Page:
Low Stakes Writing and the Choices We Make When We Write

By now, my classes have heard the term ‘The Writing Process’ countless times per class. We have discussed together what this means, what it may look like, and what kind of labor it entails. These discussions are always framed with my expectations as the facilitator of this Process. While I have full confidence that my students could give a very accurate description of what this process looks like based on our classroom discussions, the culminate effect of the readings this week has made it clear to me that talking about what the writing process means is not something we have discussed or I have communicated effectively.


I found myself thinking about how many small moments of ‘writing’ I take for granted and overlook because writing has become a habitual part of my life. Each reading made me unpack the writing process and each time the parts were laid out before me I thought, “how simple …I really never thought of it this way.” The Flower and Hayes text, “A Cognitive Process Theory of Writing” offered a reminder that the metaphysical aspects and metalinguistic awareness of the writing process can sometimes focus more on the end product and the development of that product rather than what kind of inner processes and growth that occurs in the individual writer. I think it would be great to introduce students to this idea particularly because as Elbow states, writing ‘feels’ like an inherently high stakes project for students (for everyone) and there are many habits related to conceptions of writing and the process of writing that have been intuited throughout a student’s schooling, maybe without much consideration. Breaking into these pre-conceived notions of what it means to write goes hand in hand with creating a place for students to become comfortable with just writing, which is why low stakes assignments can be important in this process.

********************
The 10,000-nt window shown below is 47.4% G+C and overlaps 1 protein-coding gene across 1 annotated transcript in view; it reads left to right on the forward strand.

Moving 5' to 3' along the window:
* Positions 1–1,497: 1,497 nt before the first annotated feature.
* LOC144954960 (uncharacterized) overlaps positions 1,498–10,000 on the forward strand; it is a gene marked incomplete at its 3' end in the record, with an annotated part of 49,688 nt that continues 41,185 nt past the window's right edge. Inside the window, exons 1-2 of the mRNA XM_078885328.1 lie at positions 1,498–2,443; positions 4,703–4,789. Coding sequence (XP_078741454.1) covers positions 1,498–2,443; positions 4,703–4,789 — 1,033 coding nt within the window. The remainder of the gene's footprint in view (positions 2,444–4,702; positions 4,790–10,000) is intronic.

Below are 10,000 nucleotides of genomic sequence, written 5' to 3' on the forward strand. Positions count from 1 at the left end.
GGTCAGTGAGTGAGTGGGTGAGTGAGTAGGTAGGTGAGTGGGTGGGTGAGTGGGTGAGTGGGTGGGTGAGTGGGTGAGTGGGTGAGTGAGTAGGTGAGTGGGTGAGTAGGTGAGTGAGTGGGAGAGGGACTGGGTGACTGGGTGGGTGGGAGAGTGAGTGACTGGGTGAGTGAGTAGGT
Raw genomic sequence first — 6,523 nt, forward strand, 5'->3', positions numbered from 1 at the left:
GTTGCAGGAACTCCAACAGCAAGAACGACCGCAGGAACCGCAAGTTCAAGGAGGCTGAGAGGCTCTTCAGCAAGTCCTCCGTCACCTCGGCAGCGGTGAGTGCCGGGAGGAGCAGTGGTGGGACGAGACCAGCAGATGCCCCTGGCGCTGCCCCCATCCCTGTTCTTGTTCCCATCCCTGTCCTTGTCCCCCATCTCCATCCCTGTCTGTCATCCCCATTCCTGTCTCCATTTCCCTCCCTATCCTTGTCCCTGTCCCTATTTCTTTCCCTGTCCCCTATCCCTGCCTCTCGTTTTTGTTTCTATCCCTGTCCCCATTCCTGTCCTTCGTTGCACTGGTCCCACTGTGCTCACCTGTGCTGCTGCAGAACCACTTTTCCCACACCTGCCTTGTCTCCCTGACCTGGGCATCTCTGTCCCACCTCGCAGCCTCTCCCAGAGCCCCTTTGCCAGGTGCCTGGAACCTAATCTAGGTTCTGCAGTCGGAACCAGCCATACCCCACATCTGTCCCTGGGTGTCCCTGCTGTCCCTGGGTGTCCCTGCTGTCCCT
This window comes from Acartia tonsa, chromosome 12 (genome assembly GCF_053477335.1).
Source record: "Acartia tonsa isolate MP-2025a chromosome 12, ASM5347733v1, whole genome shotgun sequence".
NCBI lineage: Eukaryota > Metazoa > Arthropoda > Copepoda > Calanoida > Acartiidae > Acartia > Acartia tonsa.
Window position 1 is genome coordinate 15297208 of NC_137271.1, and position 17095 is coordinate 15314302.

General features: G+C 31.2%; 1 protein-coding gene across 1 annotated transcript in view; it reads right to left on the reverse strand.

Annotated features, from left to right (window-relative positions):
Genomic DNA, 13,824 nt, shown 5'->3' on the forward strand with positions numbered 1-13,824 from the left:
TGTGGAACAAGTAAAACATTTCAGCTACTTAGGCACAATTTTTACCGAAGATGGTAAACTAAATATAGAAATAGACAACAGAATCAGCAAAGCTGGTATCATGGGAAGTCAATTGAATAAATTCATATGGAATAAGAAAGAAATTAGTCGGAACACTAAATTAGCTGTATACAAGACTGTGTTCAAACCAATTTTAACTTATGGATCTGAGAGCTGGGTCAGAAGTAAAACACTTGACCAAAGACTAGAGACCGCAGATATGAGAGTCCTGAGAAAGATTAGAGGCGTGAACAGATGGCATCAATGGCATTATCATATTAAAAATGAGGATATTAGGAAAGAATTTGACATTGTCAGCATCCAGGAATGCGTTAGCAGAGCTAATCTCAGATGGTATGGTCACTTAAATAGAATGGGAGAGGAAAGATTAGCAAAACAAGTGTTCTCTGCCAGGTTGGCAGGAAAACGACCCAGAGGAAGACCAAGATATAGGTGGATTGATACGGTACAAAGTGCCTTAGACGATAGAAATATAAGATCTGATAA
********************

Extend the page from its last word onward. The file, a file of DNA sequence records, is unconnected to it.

I also think that asking students what they think happens at each stage to THEM- or to their ideas as they develop through writing may be a way to engage students with the idea that the goal-oriented writing that they are doing is a dynamic process. While the writing is changing, the ideas are changing, the author is changing, and perhaps the subject is changing. Being comfortable with this is the challenge and it doesn’t help that trying to describe this, as someone for whom writing has become a habitual act, is even more difficult.